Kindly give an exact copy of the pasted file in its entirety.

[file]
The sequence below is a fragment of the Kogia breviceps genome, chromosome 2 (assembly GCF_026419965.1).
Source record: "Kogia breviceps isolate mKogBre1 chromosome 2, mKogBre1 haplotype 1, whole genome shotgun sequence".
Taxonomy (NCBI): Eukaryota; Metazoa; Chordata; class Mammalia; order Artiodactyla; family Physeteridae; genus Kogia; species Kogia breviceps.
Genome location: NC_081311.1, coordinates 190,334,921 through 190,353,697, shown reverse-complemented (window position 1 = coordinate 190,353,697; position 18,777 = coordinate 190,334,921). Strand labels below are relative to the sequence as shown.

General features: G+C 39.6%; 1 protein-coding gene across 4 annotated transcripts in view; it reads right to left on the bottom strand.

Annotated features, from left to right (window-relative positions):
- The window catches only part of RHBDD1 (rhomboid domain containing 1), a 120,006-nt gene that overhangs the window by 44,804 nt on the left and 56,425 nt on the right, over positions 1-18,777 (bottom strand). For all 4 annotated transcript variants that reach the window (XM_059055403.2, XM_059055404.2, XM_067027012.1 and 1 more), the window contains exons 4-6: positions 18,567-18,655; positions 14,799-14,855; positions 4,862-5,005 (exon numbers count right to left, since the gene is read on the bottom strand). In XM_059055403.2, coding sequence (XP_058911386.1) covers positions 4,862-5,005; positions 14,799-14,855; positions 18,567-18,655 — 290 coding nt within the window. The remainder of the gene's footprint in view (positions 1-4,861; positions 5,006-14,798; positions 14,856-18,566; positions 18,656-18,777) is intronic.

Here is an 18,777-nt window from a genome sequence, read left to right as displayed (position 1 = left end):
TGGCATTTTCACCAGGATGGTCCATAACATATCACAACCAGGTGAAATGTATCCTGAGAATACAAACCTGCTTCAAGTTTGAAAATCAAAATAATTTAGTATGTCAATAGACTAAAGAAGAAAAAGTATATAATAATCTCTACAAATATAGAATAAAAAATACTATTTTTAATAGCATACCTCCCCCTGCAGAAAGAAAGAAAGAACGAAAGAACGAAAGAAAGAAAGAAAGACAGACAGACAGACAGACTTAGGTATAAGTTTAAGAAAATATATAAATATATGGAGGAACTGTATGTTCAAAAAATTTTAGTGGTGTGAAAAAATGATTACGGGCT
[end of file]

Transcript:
The sequence below is a fragment of the Kogia breviceps genome, chromosome 2 (assembly GCF_026419965.1).
Source record: "Kogia breviceps isolate mKogBre1 chromosome 2, mKogBre1 haplotype 1, whole genome shotgun sequence".
Taxonomy (NCBI): Eukaryota; Metazoa; Chordata; class Mammalia; order Artiodactyla; family Physeteridae; genus Kogia; species Kogia breviceps.
Genome location: NC_081311.1, coordinates 190,334,921 through 190,353,697, shown reverse-complemented (window position 1 = coordinate 190,353,697; position 18,777 = coordinate 190,334,921). Strand labels below are relative to the sequence as shown.

General features: G+C 39.6%; 1 protein-coding gene across 4 annotated transcripts in view; it reads right to left on the bottom strand.

Annotated features, from left to right (window-relative positions):
- The window catches only part of RHBDD1 (rhomboid domain containing 1), a 120,006-nt gene that overhangs the window by 44,804 nt on the left and 56,425 nt on the right, over positions 1-18,777 (bottom strand). For all 4 annotated transcript variants that reach the window (XM_059055403.2, XM_059055404.2, XM_067027012.1 and 1 more), the window contains exons 4-6: positions 18,567-18,655; positions 14,799-14,855; positions 4,862-5,005 (exon numbers count right to left, since the gene is read on the bottom strand). In XM_059055403.2, coding sequence (XP_058911386.1) covers positions 4,862-5,005; positions 14,799-14,855; positions 18,567-18,655 — 290 coding nt within the window. The remainder of the gene's footprint in view (positions 1-4,861; positions 5,006-14,798; positions 14,856-18,566; positions 18,656-18,777) is intronic.

Here is an 18,777-nt window from a genome sequence, read left to right as displayed (position 1 = left end):
TGGCATTTTCACCAGGATGGTCCATAACATATCACAACCAGGTGAAATGTATCCTGAGAATACAAACCTGCTTCAAGTTTGAAAATCAAAATAATTTAGTATGTCAATAGACTAAAGAAGAAAAAGTATATAATAATCTCTACAAATATAGAATAAAAAATACTATTTTTAATAGCATACCTCCCCCTGCAGAAAGAAAGAAAGAACGAAAGAACGAAAGAAAGAAAGAAAGACAGACAGACAGACAGACTTAGGTATAAGTTTAAGAAAATATATAAATATATGGAGGAACTGTATGTTCAAAAAATTTTAGTGGTGTGAAAAAATGATTACGGGCT